|Starbursts in barred spiral galaxies. VI. HI observations and the K-band Tully-Fisher relation|
This paper reports a study of the effect of a bar on the neutralhydrogen (HI) content of starburst and Seyfert galaxies. We also makecomparisons with a sample of ``normal'' galaxies and investigate howwell starburst and Seyfert galaxies follow the fundamental scalingTully-Fisher (TF) relation defined for normal galaxies. 111 Markarian(Mrk) IRAS galaxies were observed with the Nançay radiotelescope,and HI data were obtained for 80 galaxies, of which 64 are newdetections. We determined the (20 and 50%) linewidths, the maximumvelocity of rotation and total HI flux for each galaxy. Thesemeasurements are complemented by data from the literature to form asample of Mrk IRAS (74% starburst, 23% Seyfert and 3% unknown) galaxiescontaining 105 unbarred and 113 barred ones. Barred galaxies have lowertotal and bias-corrected HI masses than unbarred galaxies, and this istrue for both Mrk IRAS and normal galaxies. This robust result suggeststhat bars funnel the HI gas toward the center of the galaxy where itbecomes molecular before forming new stars. The Mrk IRAS galaxies havehigher bias-corrected HI masses than normal galaxies. They also showsignificant departures from the TF relation, both in the B and K bands.The most deviant points from the TF relation tend to have a strongfar-infrared luminosity and a low oxygen abundance. These resultssuggest that a fraction of our Mrk IRAS galaxies are still in theprocess of formation, and that their neutral HI gas, partly of externalorigin, has not yet reached a stationary state.Based on observations obtained at the large radiotelescope ofObservatoire de Nançay, operated by Observatoire de Paris.Tables 5 and 6 are only (and Table 4 also) available in electronic format the CDS via anonymous ftp to cdsarc.u-strasbg.fr (184.108.40.206) orvia http://cdsweb.u-strasbg.fr/cgi-bin/qcat?J/A+A/416/515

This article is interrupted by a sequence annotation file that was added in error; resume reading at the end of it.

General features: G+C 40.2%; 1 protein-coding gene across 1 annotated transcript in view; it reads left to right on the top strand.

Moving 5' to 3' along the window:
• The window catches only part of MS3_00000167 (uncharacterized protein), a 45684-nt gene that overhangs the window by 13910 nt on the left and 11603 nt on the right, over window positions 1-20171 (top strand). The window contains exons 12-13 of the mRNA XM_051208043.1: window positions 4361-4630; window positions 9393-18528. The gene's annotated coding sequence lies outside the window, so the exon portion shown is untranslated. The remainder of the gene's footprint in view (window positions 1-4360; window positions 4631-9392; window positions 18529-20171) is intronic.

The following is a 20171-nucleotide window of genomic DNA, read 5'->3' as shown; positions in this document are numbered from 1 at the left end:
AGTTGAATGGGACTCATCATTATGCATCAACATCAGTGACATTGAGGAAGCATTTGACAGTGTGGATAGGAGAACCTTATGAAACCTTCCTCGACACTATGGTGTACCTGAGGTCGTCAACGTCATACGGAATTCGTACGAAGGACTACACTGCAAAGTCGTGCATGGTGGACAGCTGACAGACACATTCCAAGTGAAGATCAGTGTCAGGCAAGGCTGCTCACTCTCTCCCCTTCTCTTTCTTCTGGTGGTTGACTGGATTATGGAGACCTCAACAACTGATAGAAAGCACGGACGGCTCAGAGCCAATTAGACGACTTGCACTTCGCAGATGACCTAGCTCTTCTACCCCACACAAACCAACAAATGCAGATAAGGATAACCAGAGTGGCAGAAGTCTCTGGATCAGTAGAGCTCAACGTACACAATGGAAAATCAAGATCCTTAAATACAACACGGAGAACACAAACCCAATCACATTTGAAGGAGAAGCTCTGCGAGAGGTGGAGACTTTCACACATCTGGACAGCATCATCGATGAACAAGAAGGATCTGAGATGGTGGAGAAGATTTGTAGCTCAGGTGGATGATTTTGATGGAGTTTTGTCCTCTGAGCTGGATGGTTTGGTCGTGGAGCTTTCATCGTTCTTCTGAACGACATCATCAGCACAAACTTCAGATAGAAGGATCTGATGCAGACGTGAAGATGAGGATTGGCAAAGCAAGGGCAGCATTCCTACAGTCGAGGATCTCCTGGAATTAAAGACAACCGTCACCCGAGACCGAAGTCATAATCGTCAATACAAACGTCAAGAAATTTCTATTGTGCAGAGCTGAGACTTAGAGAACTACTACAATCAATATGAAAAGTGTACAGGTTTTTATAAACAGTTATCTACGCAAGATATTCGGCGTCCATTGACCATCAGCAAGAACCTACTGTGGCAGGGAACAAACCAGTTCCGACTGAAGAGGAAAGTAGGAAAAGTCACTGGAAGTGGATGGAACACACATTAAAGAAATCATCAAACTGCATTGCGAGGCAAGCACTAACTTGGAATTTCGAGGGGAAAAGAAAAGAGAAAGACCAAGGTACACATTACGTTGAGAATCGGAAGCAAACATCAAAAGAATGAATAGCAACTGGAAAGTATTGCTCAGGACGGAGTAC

|The PDS versus Markarian starburst galaxies: comparing strong and weak IRAS emitter at 12 and 25 μm in the nearby Universe|
The characteristics of the starburst galaxies from the Pico dos Diassurvey (PDS) are compared with those of the nearby ultraviolet (UV)bright Markarian starburst galaxies, having the same limit in redshift(vh < 7500 km s-1) and absolute B magnitude(MB < -18). An important difference is found: theMarkarian galaxies are generally undetected at 12 and 25 μm in IRAS.This is consistent with the UV excess shown by these galaxies andsuggests that the youngest star-forming regions dominating thesegalaxies are relatively free of dust.The far-infrared selection criteria for the PDS are shown to introduce astrong bias towards massive (luminous) and large size late-type spiralgalaxies. This is contrary to the Markarian galaxies, which are found tobe remarkably rich in smaller size early-type galaxies. These resultssuggest that only late-type spirals with a large and massive disc arestrong emitters at 12 and 25 μm in IRAS in the nearby Universe.The Markarian and PDS starburst galaxies are shown to share the sameenvironment. This rules out an explanation of the differences observedin terms of external parameters. These differences may be explained byassuming two different levels of evolution, the Markarian being lessevolved than the PDS galaxies. This interpretation is fully consistentwith the disc formation hypothesis proposed by Coziol et al. to explainthe special properties of the Markarian SBNG.